Temporary

This morning I woke up and was shocked to realize I am going to die. I rolled out of bed to eat so I could live so I can die. I hear this is a morbid and sick way to think, but I am only being real and honest. The impermanence of life is shocking when we give it any serious thought. Usually, I literally believe death and old age is an eternity away. The prospect of death interrupts my usuals. My Cheerios, my coffee, my Starbucks, my friends, my family. It all becomes unusual when I realize how short of a time I really enjoy my usuals compared to the length of eternity. Everything is foreign to me right now.

The sun and squinting. It’s warmth. The air. The wind. The sky and grass. The seasons. Trees. Feeling air, heat, cool. Feeling rain. Enjoying rain and running from rain. Laughing. Feeling. Loving and hating. Hugging and kissing. Cuddling. Remembering. Seeing beauty. Hearing music. Tasting foods. New foods. Favorite foods. Eating too much. Touching. Stinging, itching, and scratching. Smelling the air. Smells and perfume. Annoyances and pleasures. Daydreams and nightmares.

One day it will all stop. I suppose these things won’t stop, but they will for us. These things were here long before we were. Then, somewhere, we come in for a very brief time. We wake up and see the suns beauty. We hope for the day, drinking coffee. We work hard as the sun gets higher and hotter. We eat, drink, love, and hate under it. We find reasons and ways to keep moving regardless of what happens. We hope good things never end knowing they will, and we hope bad things pass doubtful that they will. The sun starts to set , and we hope for a beautiful sunset. We worry if we’ve done what we needed to. We get tired as everything grows dark, so we go to sleep wondering what is was all about.

Everything is strange and foreign; everything is temporary. Everything will be stripped from me at death. I have my memories of childhood. They feel like everything to me, but will they be forgotten when I die? Will they be nothing? We are weak and fragile, needy until we die. It takes people a long time to see the truth of death. I hate thinking that my parents who were my protection and caregivers will need protection and care from me in the future. It terrifies me. I don’t know that I can deal with the loneliness. The loneliness and fear of death seems unbearable. Who can go with me?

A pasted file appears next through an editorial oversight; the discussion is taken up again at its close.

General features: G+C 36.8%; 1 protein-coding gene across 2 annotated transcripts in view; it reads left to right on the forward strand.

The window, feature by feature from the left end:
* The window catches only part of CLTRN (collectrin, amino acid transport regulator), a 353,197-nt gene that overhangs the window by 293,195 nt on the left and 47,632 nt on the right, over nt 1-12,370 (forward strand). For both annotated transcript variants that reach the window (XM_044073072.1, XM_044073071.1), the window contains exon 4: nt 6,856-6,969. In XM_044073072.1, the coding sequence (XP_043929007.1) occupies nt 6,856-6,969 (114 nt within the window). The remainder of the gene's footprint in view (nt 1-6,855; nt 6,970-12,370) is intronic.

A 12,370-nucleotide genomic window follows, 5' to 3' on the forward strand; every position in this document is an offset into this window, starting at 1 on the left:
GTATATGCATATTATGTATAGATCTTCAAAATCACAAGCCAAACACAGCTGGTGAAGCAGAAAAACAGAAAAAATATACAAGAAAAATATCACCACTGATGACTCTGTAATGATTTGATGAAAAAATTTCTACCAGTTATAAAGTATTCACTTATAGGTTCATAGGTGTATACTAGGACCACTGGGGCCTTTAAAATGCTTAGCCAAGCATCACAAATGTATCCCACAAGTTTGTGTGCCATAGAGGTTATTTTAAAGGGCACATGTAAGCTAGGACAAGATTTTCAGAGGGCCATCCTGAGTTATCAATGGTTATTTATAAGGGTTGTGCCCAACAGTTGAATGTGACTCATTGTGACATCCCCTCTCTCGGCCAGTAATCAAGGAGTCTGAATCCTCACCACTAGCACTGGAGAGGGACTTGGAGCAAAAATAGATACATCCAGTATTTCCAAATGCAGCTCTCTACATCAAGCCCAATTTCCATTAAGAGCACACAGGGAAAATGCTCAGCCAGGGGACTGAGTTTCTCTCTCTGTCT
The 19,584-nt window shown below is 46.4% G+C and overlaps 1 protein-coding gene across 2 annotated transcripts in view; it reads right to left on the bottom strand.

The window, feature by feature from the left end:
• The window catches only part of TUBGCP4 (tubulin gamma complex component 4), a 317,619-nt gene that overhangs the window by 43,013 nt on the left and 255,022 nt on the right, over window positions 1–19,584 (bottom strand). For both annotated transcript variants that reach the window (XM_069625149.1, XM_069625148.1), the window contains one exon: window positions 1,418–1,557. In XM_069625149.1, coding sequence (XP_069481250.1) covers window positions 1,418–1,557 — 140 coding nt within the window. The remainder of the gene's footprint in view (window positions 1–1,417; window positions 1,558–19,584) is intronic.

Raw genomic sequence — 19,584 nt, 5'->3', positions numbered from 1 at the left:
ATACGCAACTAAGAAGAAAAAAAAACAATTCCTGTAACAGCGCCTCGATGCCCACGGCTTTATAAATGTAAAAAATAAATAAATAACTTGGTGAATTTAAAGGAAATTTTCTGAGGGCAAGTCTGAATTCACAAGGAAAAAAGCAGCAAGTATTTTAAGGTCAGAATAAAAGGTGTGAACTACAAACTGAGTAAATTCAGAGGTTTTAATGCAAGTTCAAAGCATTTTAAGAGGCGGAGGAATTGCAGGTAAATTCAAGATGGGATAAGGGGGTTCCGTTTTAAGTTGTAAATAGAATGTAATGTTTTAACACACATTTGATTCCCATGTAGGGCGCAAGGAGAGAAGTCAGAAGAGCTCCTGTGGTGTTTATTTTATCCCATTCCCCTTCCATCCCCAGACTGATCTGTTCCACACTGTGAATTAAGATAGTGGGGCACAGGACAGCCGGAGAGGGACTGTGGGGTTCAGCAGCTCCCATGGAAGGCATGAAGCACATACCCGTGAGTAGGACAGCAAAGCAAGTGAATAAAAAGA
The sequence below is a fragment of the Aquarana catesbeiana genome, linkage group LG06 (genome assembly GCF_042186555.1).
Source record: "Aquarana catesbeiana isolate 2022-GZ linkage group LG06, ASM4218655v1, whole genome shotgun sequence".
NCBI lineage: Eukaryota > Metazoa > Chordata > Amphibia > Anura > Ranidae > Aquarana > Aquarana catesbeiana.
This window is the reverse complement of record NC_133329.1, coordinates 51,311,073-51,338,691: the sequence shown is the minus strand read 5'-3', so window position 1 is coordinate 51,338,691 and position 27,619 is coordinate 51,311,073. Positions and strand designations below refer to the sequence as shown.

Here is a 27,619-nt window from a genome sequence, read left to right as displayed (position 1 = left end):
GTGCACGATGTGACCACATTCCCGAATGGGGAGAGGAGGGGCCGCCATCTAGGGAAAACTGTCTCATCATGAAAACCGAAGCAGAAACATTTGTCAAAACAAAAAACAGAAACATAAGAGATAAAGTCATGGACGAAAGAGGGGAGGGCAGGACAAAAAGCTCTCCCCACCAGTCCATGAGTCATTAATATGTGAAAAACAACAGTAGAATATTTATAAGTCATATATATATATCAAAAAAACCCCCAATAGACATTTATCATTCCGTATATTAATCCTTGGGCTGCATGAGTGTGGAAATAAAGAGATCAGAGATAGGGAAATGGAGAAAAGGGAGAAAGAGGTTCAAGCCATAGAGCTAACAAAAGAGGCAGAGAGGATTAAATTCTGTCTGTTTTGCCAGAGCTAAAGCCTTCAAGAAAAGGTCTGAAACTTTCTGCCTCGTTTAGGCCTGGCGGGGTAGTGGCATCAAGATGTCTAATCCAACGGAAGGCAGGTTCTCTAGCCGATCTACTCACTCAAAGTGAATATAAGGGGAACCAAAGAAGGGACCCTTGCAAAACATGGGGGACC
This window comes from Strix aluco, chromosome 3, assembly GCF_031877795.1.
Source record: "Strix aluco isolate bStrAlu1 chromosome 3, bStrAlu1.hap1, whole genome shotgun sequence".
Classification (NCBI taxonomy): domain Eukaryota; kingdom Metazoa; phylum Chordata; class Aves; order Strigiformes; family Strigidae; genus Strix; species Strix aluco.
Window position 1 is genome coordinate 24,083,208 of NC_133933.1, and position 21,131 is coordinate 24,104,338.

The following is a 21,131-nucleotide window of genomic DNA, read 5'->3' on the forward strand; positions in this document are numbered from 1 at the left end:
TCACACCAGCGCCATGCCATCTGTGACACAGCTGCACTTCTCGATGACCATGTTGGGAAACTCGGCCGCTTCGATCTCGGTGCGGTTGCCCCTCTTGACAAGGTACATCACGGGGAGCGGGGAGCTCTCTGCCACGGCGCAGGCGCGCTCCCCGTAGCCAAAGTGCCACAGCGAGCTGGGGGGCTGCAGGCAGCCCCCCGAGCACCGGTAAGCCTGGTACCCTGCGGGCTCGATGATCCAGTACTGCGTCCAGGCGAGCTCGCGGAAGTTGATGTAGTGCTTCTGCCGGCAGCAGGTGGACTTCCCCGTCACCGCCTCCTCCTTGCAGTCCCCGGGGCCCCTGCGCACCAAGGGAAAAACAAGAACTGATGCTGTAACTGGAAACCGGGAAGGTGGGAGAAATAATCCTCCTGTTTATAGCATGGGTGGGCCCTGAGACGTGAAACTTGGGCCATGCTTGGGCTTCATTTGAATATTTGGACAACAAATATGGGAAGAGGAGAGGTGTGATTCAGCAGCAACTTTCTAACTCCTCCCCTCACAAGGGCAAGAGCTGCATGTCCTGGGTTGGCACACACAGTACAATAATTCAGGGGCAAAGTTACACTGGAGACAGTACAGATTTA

I have this thought of what my deathbed will be like. During my last breath, when all is going dark. And the last bit of brain activity is ending, I will yearn desperately for my childhood. I will want to return to that place that I thought I had worked so hard to overcome. All I will want to do is walk side by side with my daddy. I would have my hand wrapped in his big strong hand as I try to make my footsteps as big as his. I will want to fear his anger again knowing that it’s good his anger is feared because he is my protection. I will desperately plead with time to return to my mother’s tender touch and loving kisses. I will want nothing more than the naivety of childhood and the embracing love and security of my mommy and daddy.

But I will not find it. My mother and father will not be there to reassure me. I will have to go it alone. Why do we work so very hard to overcome? Why do we always want to move into the future?

I feel like I am on a subway moving in one direction. As we go, it only moves faster. No one seems to notice that we cannot go back. They are all eating and laughing and excited about what is coming up in the next few miles but paying no attention to the destination. In a desperate attempt to stop the train, I reach out the window and claw the wall knowing it will have no effect. I scream, and no one helps; but it doesn’t matter because no amount of people could ever stop it anyway.

I panic in the the powerlessness of my eternity minded self under the rule of it’s temporary, dying body.

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About Andrew T.

I graduated from the University of North Florida with a BA in Psychology with a minor in Studio Art. I am now attending Southeastern Baptist Theological Seminary in Wake Forest, NC. I enjoy psychology, theology, and art (now I sound redundant).
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